Here’s why OJ Simpson was granted parole despite a terrible hearing

“The Juice” in 2013.
“The Juice” in 2013.
Image: Reuters/Ethan Miller
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Update: The Nevada parole board has voted to grant Simpson parole. 

OJ Simpson had one job during his parole hearing: appear apologetic and remorseful for his crime. However, he spent most of the hearing defending his actions through a rambling explanation of the events in question and presenting himself as a “conflict-free” person who has never brandished a weapon in his life, and who generally has always remained problem-free.

Still, after a unanimous decision from the parole board, he will be released from the Nevada prison where he has spent 9 years on a kidnapping and armed robbery conviction on Oct. 1.

His apologies, uttered well into the hearing, largely sounded like avoidances: “I’m sorry it happened. I’m sorry to Nevada … I thought I was glad to get my stuff back, but it wasn’t worth it.”

His lawyer didn’t appear to be helping Simpson’s case in his convoluted statement, but his oldest daughter Arnelle Simpson made a heartfelt appeal for her “rock” and “best friend.”

Before the hearing, most observers viewed the case to be a near slam-dunk, because of Simpson’s conduct in prison and criminal history. Below is how Quartz explained that he would be likely released based on  the data tool that the parole board used to determine he wouldn’t reoffend. With an ego-filled, messy statement from Simpson, it appeared his low score on the risk assessment was what weighed on their decision heavily:

Former football star Orenthal James Simpson, more commonly known as O.J. Simpson, or simply “The Juice,” could soon be released from prison, where he is serving time on robbery and kidnapping charges. On Thursday, July 20, he is facing “the parole hearing of the century,” dubbed so by Christopher Darden, the prosecutor who was part of the team that failed to get him convicted in the 1995 trial for the murder of his wife Nicole Simpson and Ron Goldman.

Most observers say Simpson, 70, has a good chance of getting released on parole. He was already granted parole in 2013 for some of his charges, and during that hearing he portrayed himself as the model inmate—which others’ accounts generally confirm. The parole board will hear what Simpson has to say, review a report on his life in prison, and consult Nevada’s risk assessment point system that aims to determine how likely an inmate is to reoffend.

Simpson was convicted in 2008 after a botched heist at a Las Vegas casino hotel, where along with several associates he barged into a memorabilia collector’s room and left with hundreds of sports artifacts. Simpson claimed he was trying to retrieve personal items that were taken from his home years earlier. He got a nine-to-33 year sentence, which was widely seen as a form of “payback” for his 1995 acquittal. If he is granted parole, he would be able to leave Nevada’s Lovelock Correctional Facility as early as October 1.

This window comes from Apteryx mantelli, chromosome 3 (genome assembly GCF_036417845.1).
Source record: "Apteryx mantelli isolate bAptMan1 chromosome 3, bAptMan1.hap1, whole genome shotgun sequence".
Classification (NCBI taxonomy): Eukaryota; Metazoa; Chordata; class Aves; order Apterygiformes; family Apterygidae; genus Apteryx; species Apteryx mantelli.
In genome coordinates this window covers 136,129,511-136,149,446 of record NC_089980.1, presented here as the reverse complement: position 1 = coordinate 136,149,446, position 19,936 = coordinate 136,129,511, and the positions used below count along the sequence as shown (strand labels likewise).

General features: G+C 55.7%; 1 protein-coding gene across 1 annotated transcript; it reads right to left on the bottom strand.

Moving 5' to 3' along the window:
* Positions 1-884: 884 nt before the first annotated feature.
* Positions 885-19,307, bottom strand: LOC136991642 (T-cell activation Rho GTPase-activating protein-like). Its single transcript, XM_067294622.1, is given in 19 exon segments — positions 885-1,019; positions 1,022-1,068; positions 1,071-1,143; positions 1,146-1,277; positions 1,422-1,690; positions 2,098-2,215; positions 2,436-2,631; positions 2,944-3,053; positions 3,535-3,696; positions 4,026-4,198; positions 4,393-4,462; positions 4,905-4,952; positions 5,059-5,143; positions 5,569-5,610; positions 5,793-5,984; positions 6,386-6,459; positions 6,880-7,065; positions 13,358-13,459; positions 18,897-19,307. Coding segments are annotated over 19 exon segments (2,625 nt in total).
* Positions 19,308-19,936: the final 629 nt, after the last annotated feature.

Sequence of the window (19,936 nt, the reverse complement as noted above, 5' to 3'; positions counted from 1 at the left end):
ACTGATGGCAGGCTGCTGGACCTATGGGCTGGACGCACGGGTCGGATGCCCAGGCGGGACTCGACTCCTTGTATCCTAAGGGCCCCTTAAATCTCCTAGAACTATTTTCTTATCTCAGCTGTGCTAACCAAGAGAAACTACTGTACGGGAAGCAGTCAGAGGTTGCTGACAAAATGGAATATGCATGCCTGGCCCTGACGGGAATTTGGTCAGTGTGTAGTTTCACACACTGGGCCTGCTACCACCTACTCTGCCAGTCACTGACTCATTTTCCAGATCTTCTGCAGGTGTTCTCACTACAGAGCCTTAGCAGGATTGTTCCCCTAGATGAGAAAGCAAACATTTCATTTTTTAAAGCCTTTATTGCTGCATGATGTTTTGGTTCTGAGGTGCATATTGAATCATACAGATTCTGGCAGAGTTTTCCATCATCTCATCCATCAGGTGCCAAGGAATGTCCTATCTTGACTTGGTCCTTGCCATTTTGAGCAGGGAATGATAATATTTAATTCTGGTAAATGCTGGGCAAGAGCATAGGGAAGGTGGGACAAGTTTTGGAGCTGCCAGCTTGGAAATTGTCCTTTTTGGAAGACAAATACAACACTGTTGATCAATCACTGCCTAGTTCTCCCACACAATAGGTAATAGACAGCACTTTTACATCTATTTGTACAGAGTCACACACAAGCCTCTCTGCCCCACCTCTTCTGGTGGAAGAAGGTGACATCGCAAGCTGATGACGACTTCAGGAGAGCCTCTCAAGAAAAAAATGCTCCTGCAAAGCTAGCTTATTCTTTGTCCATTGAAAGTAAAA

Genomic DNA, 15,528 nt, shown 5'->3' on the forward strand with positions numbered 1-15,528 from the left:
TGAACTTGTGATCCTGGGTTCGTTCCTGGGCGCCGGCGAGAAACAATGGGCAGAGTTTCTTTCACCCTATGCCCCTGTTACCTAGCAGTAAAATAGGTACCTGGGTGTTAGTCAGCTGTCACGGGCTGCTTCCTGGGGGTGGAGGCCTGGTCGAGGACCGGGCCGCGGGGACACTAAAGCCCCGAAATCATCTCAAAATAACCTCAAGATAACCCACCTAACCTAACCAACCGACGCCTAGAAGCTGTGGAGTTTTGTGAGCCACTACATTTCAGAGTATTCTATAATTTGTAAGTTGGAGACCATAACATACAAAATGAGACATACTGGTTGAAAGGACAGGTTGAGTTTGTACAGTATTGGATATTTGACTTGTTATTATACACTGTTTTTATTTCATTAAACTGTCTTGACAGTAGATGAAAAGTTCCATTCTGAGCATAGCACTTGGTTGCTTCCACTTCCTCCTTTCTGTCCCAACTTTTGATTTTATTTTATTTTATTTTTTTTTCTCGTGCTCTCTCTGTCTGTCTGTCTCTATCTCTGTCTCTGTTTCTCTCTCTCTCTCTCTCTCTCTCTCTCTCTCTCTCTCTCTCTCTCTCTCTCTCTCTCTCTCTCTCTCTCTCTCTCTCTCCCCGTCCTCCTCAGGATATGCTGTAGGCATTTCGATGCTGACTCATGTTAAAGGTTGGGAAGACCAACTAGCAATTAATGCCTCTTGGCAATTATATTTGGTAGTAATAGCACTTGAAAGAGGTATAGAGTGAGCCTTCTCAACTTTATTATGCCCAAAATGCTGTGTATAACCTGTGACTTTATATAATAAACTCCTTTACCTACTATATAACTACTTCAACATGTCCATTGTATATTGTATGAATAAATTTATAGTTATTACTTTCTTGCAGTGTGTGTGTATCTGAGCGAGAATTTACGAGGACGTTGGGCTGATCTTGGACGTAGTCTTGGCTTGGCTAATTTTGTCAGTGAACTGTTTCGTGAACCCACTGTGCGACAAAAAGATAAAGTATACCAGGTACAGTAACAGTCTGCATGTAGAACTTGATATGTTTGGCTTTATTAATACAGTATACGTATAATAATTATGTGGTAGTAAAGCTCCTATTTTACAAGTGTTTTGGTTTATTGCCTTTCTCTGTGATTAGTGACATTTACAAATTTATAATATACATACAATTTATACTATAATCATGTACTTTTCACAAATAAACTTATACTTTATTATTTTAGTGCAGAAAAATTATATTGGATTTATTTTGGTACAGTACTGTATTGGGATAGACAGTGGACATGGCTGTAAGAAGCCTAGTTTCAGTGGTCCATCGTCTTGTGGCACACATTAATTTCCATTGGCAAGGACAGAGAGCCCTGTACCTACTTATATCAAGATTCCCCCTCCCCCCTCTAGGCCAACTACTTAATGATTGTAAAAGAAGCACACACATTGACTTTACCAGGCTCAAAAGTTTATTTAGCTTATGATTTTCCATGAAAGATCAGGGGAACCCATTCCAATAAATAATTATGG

Simpson will be scored on an 11-point form that Nevada uses for risk assessment. Each category can get you from -1 to 2 points, and the less you score, the less likely you are to reoffend, according to the tool. More than 6 points means the risk is medium, and more than 12 means it’s high. The Associated Press broke down how he would likely fare, and it’s looking good for the former running back and actor. During his previous parole hearing, he scored 3 points, and according to the AP, he is likely to score the same this time around.

He will have points added for the type of offense, his history of alcohol abuse, and his gender. His age is a negative factor—the idea is that you’re more likely to commit crimes when you’re younger. One point will also be subtracted for his reportedly exemplary conduct in prison.

Risk assessment tools have been growing in popularity over the past two decades as part of an effort to to make decisions in the criminal-justice system more data-driven and objective, as well as save money and reduce recidivism in the process. But they are also controversial, in part because of their potential to be biased against the poor, uneducated, and people of color, as reports from the Associated Press and The Marshall Project found in 2015.

Below is the form used by Nevada for parole hearings.

Nevada Parole Risk Assessment Form by Hanna Kozlowska on Scribd

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This post initially misstated Ron Goldman’s last name.